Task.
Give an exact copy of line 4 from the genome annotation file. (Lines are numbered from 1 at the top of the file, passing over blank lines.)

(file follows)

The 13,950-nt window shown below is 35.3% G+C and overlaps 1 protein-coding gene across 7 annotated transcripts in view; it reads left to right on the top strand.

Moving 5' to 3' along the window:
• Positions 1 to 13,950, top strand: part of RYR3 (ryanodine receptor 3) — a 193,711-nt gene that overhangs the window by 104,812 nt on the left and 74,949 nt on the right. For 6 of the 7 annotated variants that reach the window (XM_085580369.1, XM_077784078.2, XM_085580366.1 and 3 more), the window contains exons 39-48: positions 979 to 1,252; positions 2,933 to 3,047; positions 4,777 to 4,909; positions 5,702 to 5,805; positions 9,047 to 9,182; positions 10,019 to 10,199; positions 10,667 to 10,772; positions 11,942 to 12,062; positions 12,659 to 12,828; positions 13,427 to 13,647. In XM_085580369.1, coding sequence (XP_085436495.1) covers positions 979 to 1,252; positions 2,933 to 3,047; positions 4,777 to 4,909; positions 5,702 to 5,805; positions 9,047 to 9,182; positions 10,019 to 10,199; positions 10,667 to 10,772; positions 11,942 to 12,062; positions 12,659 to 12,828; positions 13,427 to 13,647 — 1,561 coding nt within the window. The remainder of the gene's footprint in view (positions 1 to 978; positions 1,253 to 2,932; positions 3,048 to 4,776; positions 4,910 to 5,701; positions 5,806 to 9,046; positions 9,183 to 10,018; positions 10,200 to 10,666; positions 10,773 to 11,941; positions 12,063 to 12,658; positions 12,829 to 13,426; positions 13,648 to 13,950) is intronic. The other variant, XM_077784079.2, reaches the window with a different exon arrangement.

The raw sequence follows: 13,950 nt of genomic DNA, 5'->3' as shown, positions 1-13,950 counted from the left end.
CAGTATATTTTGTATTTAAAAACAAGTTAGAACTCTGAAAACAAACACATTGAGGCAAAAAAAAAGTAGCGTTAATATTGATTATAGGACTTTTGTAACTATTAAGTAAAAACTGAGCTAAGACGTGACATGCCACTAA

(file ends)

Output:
The raw sequence follows: 13,950 nt of genomic DNA, 5'->3' as shown, positions 1-13,950 counted from the left end.